HD
High Definition (1920 x 1080)
SD
Standard Definition (720 x 480)
Film
Content is recorded through actual film exposure.
Formats of Film
35mm, 16mm
35 mm
Hollywood Film Standard
16 mm
Independent Filmmaking
Digital Resolution
The detail an image holds, typically measured in pixels Ex./ 1920 x 1080
Frames per Second (FPS)
The rate at which frames are recorded/displayed.
Standard FPS
24 fps
Aspect Ratio
The image ratio of width and height. X:Y Relationship
SD Digital
4 : 3
HD Digital
16 : 9
Movie Theater Projection
2.39 :1 and 1.85 :1
Camera Lens
An optical lens attached to either a digital or film camera body that captures imagery by exposing the film/digital sensor to a specified amount of light.
Image Plane
Consists of foreground, middle ground and background.
Focus
Refers to the overall sharpness of the 'point of interest' in an image.
In Focus
Sharper point of interest
Out of Focus
Less Sharp point of interest
Depth of Field (DoF)
The area on the image plane that is 'in focus'.
Shallow DoF
Less 'in focus'
Deep DoF
More 'in focus'
F-Stop AKA Aperture
Using the iris of the lens, F-Stop measures how much light is entering the camera.
Higher F-Stop
less light exposure = deep DoF
Lower F-Stop
more light exposure = shallow DoF
Prime
A fixed focal length lens, -typically a 'faster' lens (lower F-Stop)
Zoom
A lens with the ability to change focal lengths , provides more versatility.
Key Light
Main, hard light on object
Fill Light
Soft light that fills in shadows
Back Light
Creates a more 3 Dimensional look
3 Point lighting system
comprised of Key Light, Fill Light, Back Light
Color Temperature
Refers to the color hue , created by certain lighting conditions.
Kelvins
measurement unit for color temperature
Film Editing
The art and process of piecing together various shots into scene sequences which ultimately, when combined, creates a finished film.
Editor
works under the supervision of the director and producer to assemble the film.
Duties of the Editor
The assembly of the footage into successive cuts until a final cut is reached, Assist the DP with color correction and other post-production effects, The output of the final cut to several formats.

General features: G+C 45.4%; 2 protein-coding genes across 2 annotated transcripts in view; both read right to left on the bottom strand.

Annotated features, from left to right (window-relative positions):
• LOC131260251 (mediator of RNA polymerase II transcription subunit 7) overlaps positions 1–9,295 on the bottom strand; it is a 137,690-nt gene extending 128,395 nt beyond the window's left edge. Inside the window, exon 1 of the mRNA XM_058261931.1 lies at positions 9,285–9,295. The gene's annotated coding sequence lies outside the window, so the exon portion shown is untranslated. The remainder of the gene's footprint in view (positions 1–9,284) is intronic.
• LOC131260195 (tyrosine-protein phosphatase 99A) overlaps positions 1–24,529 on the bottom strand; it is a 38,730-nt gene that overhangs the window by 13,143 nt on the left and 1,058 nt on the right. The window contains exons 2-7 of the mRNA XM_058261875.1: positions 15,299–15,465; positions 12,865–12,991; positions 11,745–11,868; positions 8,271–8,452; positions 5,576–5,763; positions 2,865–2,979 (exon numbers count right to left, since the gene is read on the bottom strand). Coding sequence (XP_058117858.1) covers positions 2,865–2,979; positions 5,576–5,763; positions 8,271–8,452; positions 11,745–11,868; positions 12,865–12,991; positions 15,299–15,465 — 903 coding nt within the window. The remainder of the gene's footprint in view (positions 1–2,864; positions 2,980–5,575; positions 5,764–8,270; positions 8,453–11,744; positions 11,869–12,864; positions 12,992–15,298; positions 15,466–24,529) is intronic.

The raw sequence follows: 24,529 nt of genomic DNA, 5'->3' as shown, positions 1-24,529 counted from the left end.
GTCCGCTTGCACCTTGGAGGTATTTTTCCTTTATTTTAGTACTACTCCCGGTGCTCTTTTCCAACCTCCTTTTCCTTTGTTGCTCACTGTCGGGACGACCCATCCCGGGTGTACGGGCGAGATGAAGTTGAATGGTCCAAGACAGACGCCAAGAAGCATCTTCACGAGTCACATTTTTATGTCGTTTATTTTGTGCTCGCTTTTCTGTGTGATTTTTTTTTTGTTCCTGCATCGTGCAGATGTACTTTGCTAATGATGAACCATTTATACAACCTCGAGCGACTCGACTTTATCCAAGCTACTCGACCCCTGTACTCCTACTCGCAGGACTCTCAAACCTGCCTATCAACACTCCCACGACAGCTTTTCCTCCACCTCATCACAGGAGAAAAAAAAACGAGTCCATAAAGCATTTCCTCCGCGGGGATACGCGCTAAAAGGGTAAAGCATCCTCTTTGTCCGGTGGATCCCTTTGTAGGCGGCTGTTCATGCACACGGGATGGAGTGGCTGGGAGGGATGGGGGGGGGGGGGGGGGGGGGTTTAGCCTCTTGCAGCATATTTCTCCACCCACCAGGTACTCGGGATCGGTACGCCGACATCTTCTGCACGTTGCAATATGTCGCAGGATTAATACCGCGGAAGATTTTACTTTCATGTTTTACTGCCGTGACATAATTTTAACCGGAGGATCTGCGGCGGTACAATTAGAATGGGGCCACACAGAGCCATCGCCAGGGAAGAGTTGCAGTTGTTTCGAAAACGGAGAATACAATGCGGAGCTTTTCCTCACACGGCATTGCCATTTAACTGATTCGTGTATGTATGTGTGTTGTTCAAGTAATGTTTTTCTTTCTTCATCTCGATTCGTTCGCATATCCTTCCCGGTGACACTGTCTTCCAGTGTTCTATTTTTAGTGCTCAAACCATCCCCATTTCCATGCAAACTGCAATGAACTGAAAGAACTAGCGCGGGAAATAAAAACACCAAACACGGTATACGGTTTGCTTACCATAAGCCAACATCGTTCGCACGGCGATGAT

Assistant Editor
Works as an assistant to the editor, by logging and capturing footage and organizing/managing media.
Duties of Assistant Editor
Maintaining a system of backups, Assisting with multi-format output , Logging, capturing and organizing media.
Continuity Editing
The 'Classical Hollywood' style of editing; intended to establish a logical coherence of time and space between shots, suggesting that everything in the scene is physically continuous.
Types of Continuity Editing
Temporal Continuity and Spatial Continuity
Temporal Continuity
All of the stories action and dialogue happen in one continuous linear sequence.
Examples of Temporal Continuity
Use of continuous diegetic sound, Matching of actions from shot to shot.
Spatial Continuity
Continuity of space. The addition of cutting different location shots together in order to maintain logical coherence.
Example of Spatial Continuity
Use of Establishing Shots.
Montage
A series of short shots edited into a sequence to condense space, time, and information Disregards spatial and temporal continuity editing
Filmmaker famous for use of Montages
Lev Kuleshov
Assembly Edit
The first 'cut' of the motion picture created by the Editor; Also referred to as the 'Rough Cut'.
Director's Cut
The Director, working in collaboration with the Editor, makes changes to the Assembly Edit to best reflect the Director's vision.
Final Cut
Typically the editor works in collaboration with the Director and Producers of the film to reach 'picture lock'.
Picture Lock
When all editing of the motion picture has been completed and approved.Once picture locked, the film then moves into the sound design, special effects and color correction processes of post production.
Film Editing Before Digital Software
A film negative was literally cut and pasted together to 'edit' the motion picture.
Non-Linear Editing System
Digital editing software designed to allow direct access to any video frame and allows for non-destructive 'cutting' of footage.
Master Shot
The recording of a full scene, from start to finish, that has all of the talent and action in one framed sequence.
Insert
A shot edited into a scene that differs from the master shot, but emphasizes certain aspects of the same action in the master shot to keep continuity.
Cross Cutting
The editing of sequences to establish action occurring at the same time, but in two different locations.
Jump Cut
Two shots of the same subject, but in different locations, are cut together, making the subject seem to 'jump' in a discontinuous way.
Smash Cut
An abrupt cut from one image to another with no transition, typically used to startle the audience.
Cut Away
The interruption of a continuous sequence by cutting in a view of something else, then typically cutting back to the original sequence.
Wipe
A transition where one shot replaces another by traveling from one side of the frame to another, or by a special image.
Dissolve
The gradual fading transition from one image to another.
Fade In/Out
A dissolve transition from a blank image.
Fast Cutting
A technique of editing shots with short durations together, rarely having the same image on screen for long periods of time. Creates a fast pace (Action Films)
Slow Cutting
A technique that edits shots with long durations together, sparingly using cuts to another image. Creates a slow pace (Romantic Films)
Production Design
shapes reality to fictional ends
Members of the Art Department